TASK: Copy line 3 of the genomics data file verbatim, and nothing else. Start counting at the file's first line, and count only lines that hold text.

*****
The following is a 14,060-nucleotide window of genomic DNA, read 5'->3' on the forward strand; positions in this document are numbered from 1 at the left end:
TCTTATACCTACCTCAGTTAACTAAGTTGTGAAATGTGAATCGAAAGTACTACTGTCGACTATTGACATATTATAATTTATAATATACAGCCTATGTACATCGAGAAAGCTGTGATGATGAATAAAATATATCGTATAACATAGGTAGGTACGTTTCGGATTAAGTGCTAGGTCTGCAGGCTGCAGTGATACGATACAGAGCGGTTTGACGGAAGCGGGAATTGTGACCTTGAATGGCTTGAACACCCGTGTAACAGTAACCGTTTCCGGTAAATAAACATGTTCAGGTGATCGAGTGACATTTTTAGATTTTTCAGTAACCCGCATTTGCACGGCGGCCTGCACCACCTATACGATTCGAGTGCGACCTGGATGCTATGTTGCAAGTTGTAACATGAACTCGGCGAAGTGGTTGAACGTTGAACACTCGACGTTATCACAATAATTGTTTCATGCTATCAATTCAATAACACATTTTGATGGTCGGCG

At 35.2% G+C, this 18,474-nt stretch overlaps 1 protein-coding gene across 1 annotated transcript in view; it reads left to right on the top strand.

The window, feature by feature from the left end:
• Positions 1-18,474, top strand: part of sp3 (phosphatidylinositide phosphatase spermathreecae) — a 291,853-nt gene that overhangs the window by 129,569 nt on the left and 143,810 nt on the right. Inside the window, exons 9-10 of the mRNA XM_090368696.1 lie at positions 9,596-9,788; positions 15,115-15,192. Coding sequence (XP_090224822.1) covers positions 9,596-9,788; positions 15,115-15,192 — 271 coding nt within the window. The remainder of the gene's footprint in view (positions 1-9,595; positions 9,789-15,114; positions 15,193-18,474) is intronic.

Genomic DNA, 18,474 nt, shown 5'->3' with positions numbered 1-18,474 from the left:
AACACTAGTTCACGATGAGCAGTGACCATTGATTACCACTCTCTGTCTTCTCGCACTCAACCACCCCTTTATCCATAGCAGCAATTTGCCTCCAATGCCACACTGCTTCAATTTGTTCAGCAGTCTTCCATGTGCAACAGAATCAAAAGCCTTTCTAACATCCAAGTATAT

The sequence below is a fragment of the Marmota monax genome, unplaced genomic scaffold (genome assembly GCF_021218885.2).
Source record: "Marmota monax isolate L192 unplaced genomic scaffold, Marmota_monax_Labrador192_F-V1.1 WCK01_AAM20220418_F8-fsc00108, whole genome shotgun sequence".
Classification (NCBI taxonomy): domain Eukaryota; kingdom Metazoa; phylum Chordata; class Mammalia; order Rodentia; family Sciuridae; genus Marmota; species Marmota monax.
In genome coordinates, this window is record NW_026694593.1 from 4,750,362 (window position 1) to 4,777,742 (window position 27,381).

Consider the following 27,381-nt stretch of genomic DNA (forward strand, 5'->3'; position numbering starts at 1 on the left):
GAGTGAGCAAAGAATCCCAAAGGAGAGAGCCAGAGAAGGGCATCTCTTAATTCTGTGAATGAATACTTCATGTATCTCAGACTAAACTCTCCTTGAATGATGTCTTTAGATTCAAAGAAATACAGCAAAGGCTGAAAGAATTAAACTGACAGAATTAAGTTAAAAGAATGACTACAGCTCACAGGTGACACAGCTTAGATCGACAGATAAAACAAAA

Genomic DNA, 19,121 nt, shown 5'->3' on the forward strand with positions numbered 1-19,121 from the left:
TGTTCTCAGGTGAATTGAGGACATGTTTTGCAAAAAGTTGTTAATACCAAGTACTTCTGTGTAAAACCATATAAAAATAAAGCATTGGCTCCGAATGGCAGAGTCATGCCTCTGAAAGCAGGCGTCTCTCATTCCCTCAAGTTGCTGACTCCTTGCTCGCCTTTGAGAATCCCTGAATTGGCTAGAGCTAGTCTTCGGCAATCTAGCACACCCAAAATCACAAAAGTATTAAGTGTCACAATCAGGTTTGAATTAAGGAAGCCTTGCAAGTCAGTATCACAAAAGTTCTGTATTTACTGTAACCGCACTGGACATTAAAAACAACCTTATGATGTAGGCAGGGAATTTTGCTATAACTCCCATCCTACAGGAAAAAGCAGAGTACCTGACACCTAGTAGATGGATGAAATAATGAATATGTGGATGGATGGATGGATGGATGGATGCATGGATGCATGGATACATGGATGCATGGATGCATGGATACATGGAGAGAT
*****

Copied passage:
At 35.2% G+C, this 18,474-nt stretch overlaps 1 protein-coding gene across 1 annotated transcript in view; it reads left to right on the top strand.